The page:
Chemiluminescence probes are considered to be among the most sensitive diagnostic tools that provide high signal-to-noise ratio for various applications such as DNA detection and immunoassays. We have developed a new molecular methodology to design and foresee light-emission properties of turn-ON chemiluminescence dioxetane probes suitable for use under physiological conditions. The methodology is based on incorporation of a substituent on the benzoate species obtained during the chemiexcitation pathway of Schaap’s adamantylidene-dioxetane probe. The substituent effect was initially evaluated on the fluorescence emission generated by the benzoate species and then on the chemiluminescence of the dioxetane luminophores. A striking substituent effect on the chemiluminescence efficiency of the probes was obtained when acrylate and acrylonitrile electron-withdrawing groups were installed. The chemiluminescence quantum yield of the best probe was more than 3 orders of magnitude higher than that of a standard, commercially available adamantylidene-dioxetane probe. These are the most powerful chemiluminescence dioxetane probes synthesized to date that are suitable for use under aqueous conditions. One of our probes was capable of providing high-quality chemiluminescence cell images based on endogenous activity of β-galactosidase. This is the first demonstration of cell imaging achieved by a non-luciferin small-molecule probe with direct chemiluminescence mode of emission. We anticipate that the strategy presented here will lead to development of efficient chemiluminescence probes for various applications in the field of sensing and imaging.
Developments in analytical chemistry technologies and portable instrumentation over the past decade have contributed significantly to a variety of applications ranging from point of care testing to industrial process control. In particular, Raman spectroscopy has advanced for analyzing various types of evidence for forensic purposes. Extracting phenotypic information (e.g., sex, race, age, etc.) from body fluid traces is highly desirable for criminal investigations. Identifying the chronological age (CA) of a blood donor can provide significant assistance to detectives. In this proof-of-concept study, Raman spectroscopy and chemometrics have been used to analyze blood from human donors, and differentiate between them based on their CA [i.e., newborns (CA of <1 year), adolescents (CA of 11-13 years), and adults (CA of 43-68 years)]. A support vector machines discriminant analysis (SVMDA) model was constructed, which demonstrated high accuracy in correctly predicting blood donors' age groups where the lowest cross-validated sensitivity and specificity values were 0.96 and 0.97, respectively. Overall, this preliminary study demonstrates the high selectivity of Raman spectroscopy for differentiating between blood donors based on their CA. The demonstrated capability completes our suite of phenotype profiling methodologies including the determination of sex and race. CA determination has particular importance since this characteristic cannot be determined through DNA profiling unlike sex and race. When completed, the developed methodology should allow for phenotype profiling based on dry traces of body fluids immediately at the scene of a crime. The availability of this information within the first few hours since the crime discovery could be invaluable for the investigation.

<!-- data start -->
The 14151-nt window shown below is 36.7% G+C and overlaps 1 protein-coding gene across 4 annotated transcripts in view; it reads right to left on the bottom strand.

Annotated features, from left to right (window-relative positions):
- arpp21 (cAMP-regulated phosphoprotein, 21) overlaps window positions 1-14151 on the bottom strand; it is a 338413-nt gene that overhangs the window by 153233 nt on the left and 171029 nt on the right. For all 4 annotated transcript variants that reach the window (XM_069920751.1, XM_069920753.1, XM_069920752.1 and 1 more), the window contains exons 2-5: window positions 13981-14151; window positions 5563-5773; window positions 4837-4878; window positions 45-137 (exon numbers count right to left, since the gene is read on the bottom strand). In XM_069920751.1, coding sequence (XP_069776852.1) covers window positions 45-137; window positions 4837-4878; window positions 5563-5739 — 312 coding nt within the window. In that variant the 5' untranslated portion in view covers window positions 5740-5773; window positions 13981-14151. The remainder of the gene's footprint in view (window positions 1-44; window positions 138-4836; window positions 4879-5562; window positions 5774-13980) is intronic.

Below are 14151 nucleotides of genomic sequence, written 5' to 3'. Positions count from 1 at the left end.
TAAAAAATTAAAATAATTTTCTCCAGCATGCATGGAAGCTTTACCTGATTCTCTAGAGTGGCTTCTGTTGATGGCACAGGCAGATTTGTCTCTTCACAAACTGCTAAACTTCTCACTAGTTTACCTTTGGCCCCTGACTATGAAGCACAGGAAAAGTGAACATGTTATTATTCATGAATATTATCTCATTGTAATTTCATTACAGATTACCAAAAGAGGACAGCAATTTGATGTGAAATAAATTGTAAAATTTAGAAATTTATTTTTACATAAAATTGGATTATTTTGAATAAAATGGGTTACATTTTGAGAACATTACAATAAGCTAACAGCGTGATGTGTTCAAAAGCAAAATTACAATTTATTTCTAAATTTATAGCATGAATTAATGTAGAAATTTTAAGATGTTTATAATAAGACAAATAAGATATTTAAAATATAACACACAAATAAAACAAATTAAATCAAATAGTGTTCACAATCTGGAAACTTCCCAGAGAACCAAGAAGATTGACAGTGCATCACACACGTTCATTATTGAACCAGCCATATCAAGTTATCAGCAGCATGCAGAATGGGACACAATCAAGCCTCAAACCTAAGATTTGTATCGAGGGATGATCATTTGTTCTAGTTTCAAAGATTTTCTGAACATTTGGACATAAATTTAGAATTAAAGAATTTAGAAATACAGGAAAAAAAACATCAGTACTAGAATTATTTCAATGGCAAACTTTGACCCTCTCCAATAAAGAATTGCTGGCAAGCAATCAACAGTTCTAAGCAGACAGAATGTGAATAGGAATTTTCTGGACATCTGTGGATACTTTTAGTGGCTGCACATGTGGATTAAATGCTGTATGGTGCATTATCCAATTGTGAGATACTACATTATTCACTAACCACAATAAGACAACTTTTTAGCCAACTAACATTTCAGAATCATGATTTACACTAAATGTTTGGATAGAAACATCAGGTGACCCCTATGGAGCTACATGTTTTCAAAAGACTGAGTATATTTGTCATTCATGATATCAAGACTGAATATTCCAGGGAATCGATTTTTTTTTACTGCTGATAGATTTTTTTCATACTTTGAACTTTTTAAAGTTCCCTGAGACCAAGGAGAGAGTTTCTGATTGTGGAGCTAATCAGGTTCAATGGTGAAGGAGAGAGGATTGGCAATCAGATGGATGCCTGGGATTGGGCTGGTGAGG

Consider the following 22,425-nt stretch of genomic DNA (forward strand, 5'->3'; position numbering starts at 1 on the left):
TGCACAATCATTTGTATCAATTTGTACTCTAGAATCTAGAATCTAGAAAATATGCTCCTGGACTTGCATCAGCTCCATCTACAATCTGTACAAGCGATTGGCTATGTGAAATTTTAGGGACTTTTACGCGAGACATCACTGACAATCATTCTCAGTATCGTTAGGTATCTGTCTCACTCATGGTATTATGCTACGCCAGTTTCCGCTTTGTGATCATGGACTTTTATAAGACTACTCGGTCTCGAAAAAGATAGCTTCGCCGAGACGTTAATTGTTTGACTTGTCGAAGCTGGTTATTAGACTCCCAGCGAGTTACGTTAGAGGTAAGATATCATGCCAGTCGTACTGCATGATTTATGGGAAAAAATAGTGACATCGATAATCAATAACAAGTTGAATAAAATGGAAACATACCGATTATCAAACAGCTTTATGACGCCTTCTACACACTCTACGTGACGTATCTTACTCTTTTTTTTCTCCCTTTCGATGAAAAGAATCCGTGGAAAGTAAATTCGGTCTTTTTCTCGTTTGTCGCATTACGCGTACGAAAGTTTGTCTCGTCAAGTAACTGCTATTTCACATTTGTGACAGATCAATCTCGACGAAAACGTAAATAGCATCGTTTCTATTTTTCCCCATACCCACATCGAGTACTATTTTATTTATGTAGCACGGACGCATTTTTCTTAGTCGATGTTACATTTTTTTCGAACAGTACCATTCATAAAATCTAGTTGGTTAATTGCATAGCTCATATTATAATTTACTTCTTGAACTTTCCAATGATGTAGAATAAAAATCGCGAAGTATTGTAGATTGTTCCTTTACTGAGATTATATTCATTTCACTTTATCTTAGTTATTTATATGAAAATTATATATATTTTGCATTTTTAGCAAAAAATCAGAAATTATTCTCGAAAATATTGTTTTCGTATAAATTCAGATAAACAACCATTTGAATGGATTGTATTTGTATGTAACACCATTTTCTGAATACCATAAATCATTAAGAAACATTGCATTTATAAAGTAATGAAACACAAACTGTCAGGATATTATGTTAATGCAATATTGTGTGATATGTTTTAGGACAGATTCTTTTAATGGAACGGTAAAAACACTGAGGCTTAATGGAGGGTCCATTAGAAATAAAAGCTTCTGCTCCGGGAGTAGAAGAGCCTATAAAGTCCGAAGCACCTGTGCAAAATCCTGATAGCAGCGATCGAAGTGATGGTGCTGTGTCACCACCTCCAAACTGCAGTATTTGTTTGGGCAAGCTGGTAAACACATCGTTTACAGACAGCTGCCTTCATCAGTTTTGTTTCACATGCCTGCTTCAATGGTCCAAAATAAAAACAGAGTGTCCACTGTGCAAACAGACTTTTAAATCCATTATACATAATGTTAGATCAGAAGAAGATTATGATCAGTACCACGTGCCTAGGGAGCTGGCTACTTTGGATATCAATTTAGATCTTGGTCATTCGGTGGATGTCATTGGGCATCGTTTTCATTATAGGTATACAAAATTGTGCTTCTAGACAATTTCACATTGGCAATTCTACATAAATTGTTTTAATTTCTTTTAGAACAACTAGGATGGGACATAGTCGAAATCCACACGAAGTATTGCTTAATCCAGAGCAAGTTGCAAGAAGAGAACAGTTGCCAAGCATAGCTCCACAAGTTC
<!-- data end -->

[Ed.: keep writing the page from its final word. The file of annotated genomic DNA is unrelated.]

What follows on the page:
The iconic helical structure of DNA is stabilized by the solvation environment, where a change in the hydration state can lead to dramatic changes to the DNA structure. X-ray diffraction experiments at cryogenic temperatures have shown crystallographic water molecules in the minor groove of DNA, which has led to the notion of a spine of hydration of DNA. Here, chiral nonlinear vibrational spectroscopy of two DNA sequences shows that not only do such structural water molecules exist in solution at ambient conditions but that they form a chiral superstructure: a chiral spine of hydration. This is the first observation of a chiral water superstructure templated by a biomolecule. While the biological relevance of a chiral spine of hydration is unknown, the method provides a direct way to interrogate the properties of the hydration environment of DNA and water in biological settings without the use of labels.
Metal-free magnetic resonance imaging (MRI) agents could overcome the established toxicity associated with metal-based agents in some patient populations and enable new modes of functional MRI in vivo. Herein, we report nitroxide-functionalized brush-arm star polymer organic radical contrast agents (BASP-ORCAs) that overcome the low contrast and poor in vivo stability associated with nitroxide-based MRI contrast agents. As a consequence of their unique nanoarchitectures, BASP-ORCAs possess per-nitroxide transverse relaxivities up to ∼44-fold greater than common nitroxides, exceptional stability in highly reducing environments, and low toxicity. These features combine to provide for accumulation of a sufficient concentration of BASP-ORCA in murine subcutaneous tumors up to 20 h following systemic administration such that MRI contrast on par with metal-based agents is observed. BASP-ORCAs are, to our knowledge, the first nitroxide MRI contrast agents capable of tumor imaging over long time periods using clinical high-field (1)H MRI techniques.